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*To*: AUDITORY@xxxxxxxxxxxxxxx*Subject*: Re: reverse engineering of acoustic sources*From*: Georg Essl <gessl@xxxxxxxxxxxxxxxx>*Date*: Sat, 31 Jan 2004 07:54:04 -0500*Delivery-date*: Sat Jan 31 08:44:03 2004*In-reply-to*: <200401310502.i0V52MRh016917@viroid.mcgill.ca>*References*: <200401310502.i0V52MRh016917@viroid.mcgill.ca>*Reply-to*: Georg Essl <gessl@xxxxxxxxxxxxxxxx>*Sender*: AUDITORY Research in Auditory Perception <AUDITORY@xxxxxxxxxxxxxxx>

Hi Jim, I cannot speak to the claims about the universe and I have yet to get hold of this article. But regarding the problem of determining the shape of a vibrating structure from its spectrum: This has a sizeable literature in mathematics and many currently active contributers to it. A very recent but also very technical review is being written by Steve Zelditch of JHU and available online at: http://mathnt.mat.jhu.edu/zelditch/Preprints/SurveyJDGAMS4.pdf a brief and somewhat more readable survey by Ivana Alexandrava can be found here: http://math.berkeley.edu/~alanw/240papers00/alexandrova.pdf Unfortunately I know of very little writing in this field that is less reliant on the language, background and notation of contemporary pure mathematics (if anybody knows good "descriptive" surveys, I'd love to hear about it!) Since Carolyn Gordon and coworkers gave explicit constructions of "drums that sound the same" it is known that in general the inverse doesn't hold in the 2-D case. But the constructions that are used are based on triangles and hence don't have a smooth boundary. The question of the concave smooth contour is still unsolved though Zelditch, who wrote the above survey, recently reported some result in this direction. However even a shape like a guitar top plate is not yet solved, as Zelditch's proofs require that what mathematicians call the "length spectrum" (the set of lengths of closed dynamic trajectories on the geometry) only have non-degenerate lengths which keeps his results from being much more general. It's noteworthy, that even the forward spectral result from geometry is not generally solved or exhibits symptoms that illustrate the difficulty of the forward and the inverse problem. E.g the stadium billiard (two semi-circles connected by straight lines) as representing the dynamics of a membrane of that shape has chaotic dynamics. I highly recommend the beautiful paper by Michael Berry on the dynamical result with respect to chaos of deforming a circle into a stadium: http://www.phy.bris.ac.uk/research/theory/Berry/the_papers/Berry102.pdf But to go back to the paragraph at hand, with the caveat of not knowing the context of the paragraph in their article, at least with respect to acoustics there is still a lot not known precisely. - Georg georg(at)mle.media.mit.edu (current) > Date: Fri, 30 Jan 2004 14:24:03 -0600 > From: beauchamp james w <jwbeauch@UX1.CSO.UIUC.EDU> > Subject: reverse engineering of acoustic sources > > In the Februrary, 2004 issue of Scientific American, Wayne Hu and > Martin White in their article "The Cosmic Symphony" write > > "...researchers have been able to use [temperature variations of > the cosmic microwave background] to precisely estimate the age, > composition and geometry of the universe. The process is analogous > to determining the construction of a musical instrument by > carefully listening to its notes." > > My question is: Has there been any work in the second area? (I know > the reverse has been worked on.) Are the authors trying to say that > the cosmic quest is as difficult as the acoustic one, or as easy? > > Jim Beauchamp > Univ. of Illinois Urbana-Champaign > > PS I note that in their p. 48 figure they have the wrong series of > acoustic standing waves.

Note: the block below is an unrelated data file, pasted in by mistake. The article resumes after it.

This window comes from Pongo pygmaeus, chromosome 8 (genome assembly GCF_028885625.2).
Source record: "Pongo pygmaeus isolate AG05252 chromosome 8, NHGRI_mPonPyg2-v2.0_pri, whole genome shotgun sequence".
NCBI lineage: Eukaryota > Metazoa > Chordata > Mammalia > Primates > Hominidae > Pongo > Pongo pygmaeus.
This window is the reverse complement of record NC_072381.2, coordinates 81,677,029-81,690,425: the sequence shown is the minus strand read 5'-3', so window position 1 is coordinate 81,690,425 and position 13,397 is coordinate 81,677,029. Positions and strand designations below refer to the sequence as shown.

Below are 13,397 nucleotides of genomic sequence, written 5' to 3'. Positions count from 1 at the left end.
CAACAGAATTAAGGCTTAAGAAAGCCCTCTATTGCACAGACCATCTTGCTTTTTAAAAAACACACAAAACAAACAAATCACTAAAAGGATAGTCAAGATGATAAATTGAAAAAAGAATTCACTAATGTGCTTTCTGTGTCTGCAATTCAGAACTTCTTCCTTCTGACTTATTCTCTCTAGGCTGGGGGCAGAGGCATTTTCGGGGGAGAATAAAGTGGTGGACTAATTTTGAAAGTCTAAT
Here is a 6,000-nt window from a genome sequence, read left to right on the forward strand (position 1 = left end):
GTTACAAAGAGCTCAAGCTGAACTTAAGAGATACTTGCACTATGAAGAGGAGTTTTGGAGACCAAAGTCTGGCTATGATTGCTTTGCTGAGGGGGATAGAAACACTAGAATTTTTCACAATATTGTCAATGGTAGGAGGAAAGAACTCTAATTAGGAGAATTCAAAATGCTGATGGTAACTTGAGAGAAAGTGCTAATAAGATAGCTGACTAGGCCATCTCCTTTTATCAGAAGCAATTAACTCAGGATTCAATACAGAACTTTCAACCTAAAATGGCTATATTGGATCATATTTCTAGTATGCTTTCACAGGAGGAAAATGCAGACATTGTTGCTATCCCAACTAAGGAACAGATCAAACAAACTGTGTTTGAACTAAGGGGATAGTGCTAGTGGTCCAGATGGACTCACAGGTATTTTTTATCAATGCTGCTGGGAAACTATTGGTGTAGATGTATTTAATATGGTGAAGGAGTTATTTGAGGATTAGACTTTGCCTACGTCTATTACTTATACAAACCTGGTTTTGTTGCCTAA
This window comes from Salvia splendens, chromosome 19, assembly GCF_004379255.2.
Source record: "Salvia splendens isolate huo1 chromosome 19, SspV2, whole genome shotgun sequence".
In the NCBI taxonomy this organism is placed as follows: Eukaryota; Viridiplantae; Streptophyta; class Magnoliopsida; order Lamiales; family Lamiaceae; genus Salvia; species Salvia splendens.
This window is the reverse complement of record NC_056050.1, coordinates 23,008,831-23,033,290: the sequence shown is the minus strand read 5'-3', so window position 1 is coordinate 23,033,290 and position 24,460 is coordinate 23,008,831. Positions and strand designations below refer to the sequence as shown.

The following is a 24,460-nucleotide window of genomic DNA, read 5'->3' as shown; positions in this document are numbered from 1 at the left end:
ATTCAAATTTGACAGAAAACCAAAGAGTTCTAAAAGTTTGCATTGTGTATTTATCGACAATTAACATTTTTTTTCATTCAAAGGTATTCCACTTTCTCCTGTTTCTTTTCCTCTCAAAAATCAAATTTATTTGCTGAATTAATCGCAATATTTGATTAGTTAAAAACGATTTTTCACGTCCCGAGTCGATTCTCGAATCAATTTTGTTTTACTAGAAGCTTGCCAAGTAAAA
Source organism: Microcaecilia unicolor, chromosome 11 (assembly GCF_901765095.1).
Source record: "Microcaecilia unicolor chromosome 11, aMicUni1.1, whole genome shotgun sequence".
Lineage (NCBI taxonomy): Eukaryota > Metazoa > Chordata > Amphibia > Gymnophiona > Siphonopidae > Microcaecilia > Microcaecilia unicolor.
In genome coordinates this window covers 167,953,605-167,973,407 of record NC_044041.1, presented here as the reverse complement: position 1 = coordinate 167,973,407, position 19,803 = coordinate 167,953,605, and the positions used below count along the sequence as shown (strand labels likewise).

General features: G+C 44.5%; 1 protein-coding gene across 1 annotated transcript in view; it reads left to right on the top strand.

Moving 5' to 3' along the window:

**Follow-Ups**:**Re: reverse engineering of acoustic sources***From:*John Neuhoff

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